Income subject to Part XIII tax explanation

Note: H&R Block’s tax software doesn’t support non-resident tax returns. Please visit a retail office closest to you, and one of our Tax Experts will be happy to help you in person (fees will apply).

If you aren’t a Canadian resident but you have income from Canadian sources, you’ll still need to pay tax on that income, to the Canada Revenue Agency (CRA), according to Part XIII regulations. 

How much tax will I have to pay on my Canadian-sourced income?

Generally speaking, the Part XIII tax rate is set at 25%. However, this amount is set specifically based on the tax treaty between Canada and your home country.

What types of income are subject to Part XIII tax?

Some common types of Canadian income subject to Part XIII tax include:

  • Dividends
  • Rental and royalty payments
  • Pension payments
  • Old age security pensions
  • Canada Pension Plan and Quebec Pension Plan benefits

This list isn’t complete. For a full list, refer to the CRA website.

It’s important to tell payers of your Canadian-sourced income that you’re a non-resident of Canada and to let them know your country of residence so they can deduct the correct amount of taxes. Otherwise, you’ll either owe the CRA at the end of the year, or they’ll accidentally deduct too much from your income.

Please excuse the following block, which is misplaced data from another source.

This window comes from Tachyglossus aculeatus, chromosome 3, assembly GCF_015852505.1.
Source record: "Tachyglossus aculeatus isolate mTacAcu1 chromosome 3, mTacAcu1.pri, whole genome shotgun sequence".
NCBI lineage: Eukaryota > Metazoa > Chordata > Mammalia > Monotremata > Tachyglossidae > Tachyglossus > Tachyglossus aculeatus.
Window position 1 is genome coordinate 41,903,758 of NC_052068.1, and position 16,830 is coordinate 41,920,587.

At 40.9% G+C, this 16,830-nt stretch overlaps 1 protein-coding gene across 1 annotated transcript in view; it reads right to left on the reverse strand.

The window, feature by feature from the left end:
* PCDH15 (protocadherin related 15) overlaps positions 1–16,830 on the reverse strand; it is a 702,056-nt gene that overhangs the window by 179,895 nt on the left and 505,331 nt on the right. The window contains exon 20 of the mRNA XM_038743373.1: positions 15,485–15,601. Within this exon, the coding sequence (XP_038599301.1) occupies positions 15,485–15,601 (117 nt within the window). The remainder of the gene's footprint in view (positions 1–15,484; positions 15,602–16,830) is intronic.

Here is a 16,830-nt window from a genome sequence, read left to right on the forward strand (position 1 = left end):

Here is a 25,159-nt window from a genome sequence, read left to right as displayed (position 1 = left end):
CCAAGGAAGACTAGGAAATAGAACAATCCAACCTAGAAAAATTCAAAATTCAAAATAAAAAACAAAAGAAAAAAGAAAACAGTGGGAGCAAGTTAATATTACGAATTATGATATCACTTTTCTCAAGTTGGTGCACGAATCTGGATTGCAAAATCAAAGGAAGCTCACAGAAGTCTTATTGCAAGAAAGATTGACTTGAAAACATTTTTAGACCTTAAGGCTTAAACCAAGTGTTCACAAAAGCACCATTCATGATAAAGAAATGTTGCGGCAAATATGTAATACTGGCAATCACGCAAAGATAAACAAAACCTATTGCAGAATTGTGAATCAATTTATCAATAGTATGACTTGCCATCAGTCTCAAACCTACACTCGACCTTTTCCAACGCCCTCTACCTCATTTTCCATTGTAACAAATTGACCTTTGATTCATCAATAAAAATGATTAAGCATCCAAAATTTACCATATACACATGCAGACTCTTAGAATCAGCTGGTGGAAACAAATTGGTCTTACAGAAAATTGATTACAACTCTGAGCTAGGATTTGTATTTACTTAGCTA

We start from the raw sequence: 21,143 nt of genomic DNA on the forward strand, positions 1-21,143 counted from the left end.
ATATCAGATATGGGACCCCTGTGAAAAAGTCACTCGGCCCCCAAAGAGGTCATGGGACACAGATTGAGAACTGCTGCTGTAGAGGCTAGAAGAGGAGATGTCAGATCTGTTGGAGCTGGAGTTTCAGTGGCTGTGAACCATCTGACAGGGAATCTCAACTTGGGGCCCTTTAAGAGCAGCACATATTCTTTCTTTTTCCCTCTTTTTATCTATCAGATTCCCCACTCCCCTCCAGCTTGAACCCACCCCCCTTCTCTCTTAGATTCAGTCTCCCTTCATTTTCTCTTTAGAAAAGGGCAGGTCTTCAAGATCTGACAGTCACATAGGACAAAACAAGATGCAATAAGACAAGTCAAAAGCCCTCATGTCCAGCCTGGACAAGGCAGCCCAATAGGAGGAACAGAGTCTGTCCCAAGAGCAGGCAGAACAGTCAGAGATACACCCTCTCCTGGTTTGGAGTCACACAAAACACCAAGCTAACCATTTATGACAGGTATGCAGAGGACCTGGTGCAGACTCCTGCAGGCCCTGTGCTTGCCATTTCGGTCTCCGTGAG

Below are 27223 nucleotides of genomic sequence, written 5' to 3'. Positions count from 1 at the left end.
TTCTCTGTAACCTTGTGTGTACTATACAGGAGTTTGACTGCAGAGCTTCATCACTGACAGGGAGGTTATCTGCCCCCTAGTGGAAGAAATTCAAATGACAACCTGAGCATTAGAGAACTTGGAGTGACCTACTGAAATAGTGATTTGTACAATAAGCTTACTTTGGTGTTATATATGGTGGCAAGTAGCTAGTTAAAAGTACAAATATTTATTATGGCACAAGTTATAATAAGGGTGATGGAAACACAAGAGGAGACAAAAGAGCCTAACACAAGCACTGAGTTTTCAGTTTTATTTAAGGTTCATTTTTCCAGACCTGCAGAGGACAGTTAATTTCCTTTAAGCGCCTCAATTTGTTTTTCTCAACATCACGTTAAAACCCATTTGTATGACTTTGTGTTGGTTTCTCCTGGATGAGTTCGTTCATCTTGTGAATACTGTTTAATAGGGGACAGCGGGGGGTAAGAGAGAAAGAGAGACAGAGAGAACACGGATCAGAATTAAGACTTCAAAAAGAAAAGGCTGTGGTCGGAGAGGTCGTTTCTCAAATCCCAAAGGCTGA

Can I get a refund for the Part XIII tax that I paid?

No, the Part XIII taxes that you paid on your Canadian-sourced income isn’t refundable. This means you won’t have to prepare a Canadian tax return to report your income unless you also receive:

If you have income from these Canadian sources and choose to file a return with your Part XIII tax deducted, you might be able to claim a refund for some or all of it. However, you can’t prepare your return with H&R Block’s tax software.

Note: Once the Part XIII tax is deducted by Canadian payers (provided it’s correct) you won’t have any further tax obligations to Canada for this income.

Keep in mind, as a non-resident of Canada, you still might have received:

  • Employment or business income from a permanent establishment in Canada
  • Canadian scholarships, bursaries, research grants, or fellowships (taxable parts)
  • Income from providing services in Canada other than through regular employment
  • Capital gains from the sale of certain Canadian properties

If you did, you might also have to pay Part I tax and file a Canadian tax return. 

Was this article helpful?
17 out of 47 found this helpful